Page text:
Haas summarized international education achievements and said a newly created team, Global Grand Valley, will move forward with plans to enhance global learning for all students.

Grand Valley’s retention rate has risen to 71 percent but Haas also mentioned a report that stated the number of Michigan high school graduates will decrease 20 percent by 2019. “In order for us to maintain the number of first-year students we see coming to campus this year, with high academic credentials, we must gather even more of the market share both in- and out-of-state,” he said.

Haas reminded the audience that everyone on campus plays a role in recruiting students. He also said work has started on the university’s next strategic plan and all colleges and divisions will begin creating their roadmaps next year.

President Haas’ Faculty/Staff Address and Convocation speeches are online at www.gvsu.edu/president.

 

Across Campus

Garden dedicated

The Marilyn E. Zumberge Garden was dedicated in a ceremony outside of Zumberge Hall August 19.

Marilyn, wife of the late James H. Zumberge who was Grand Valley’s first president, served as first lady during their six years at the university from 1963-1969. Marilyn died in June 2008. The ceremony was attended by several family members, including the couple’s three sons: Mark, Jim and John.

During the ceremony, President Thomas J. Haas said Marilyn represented the university and community with dignity and grace. “She was a great confidant to her husband as he wrestled the issues of the day,” said Haas.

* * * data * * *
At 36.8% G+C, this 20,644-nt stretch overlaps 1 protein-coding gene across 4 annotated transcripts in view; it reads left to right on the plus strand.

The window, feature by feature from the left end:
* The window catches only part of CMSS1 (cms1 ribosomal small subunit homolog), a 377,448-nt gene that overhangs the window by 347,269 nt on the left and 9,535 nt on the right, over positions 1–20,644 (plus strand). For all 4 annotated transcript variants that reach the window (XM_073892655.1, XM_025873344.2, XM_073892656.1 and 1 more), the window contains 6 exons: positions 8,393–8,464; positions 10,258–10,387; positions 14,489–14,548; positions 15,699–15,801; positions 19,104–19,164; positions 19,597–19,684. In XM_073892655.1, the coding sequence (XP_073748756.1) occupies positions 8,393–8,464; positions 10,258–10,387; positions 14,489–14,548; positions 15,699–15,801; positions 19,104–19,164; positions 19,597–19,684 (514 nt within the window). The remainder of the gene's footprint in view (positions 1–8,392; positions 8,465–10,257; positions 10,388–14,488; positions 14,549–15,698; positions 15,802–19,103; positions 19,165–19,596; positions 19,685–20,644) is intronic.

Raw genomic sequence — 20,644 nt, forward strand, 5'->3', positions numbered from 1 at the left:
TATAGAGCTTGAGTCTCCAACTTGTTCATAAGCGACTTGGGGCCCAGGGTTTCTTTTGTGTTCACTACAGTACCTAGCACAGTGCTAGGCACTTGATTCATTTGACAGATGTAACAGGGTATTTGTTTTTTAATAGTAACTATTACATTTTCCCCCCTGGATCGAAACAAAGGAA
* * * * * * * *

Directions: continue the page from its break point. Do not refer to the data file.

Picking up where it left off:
Marcia Haas said: “It is fitting that Marilyn’s name graces this beautiful garden and building. “The garden is designed to look beautiful in every season and captures her beautiful spirit and contributions to Grand Valley.”

John Zumberge spoke on behalf of the family. “This is so special for us. It is exciting to see the growth of this whole campus,” he said. “My mother loved gardens, both formal and wild. She would have approved of this garden.”

College of Education celebrates 50 years

Grand Valley’s College of Education is celebrating 50 years of providing quality teacher-education programs.

A kickoff ceremony was held August 12 at the Eberhard Center with a Blue Apple Ceremony, recognizing 12 outstanding alumni. In its earliest plans, Grand Valley was intended to be a liberal arts college with little or no professional emphasis. As needs grew, Grand Valley adapted accordingly to provide teacher preparation programs. The initial cohort of Grand Valley students included 45 elementary and 39 secondary candidates.

Today, the College of Education is accredited by the National Council for Accreditation of Teacher Education (NCATE) and is one of the leading providers of teacher preparation programs in the state of Michigan.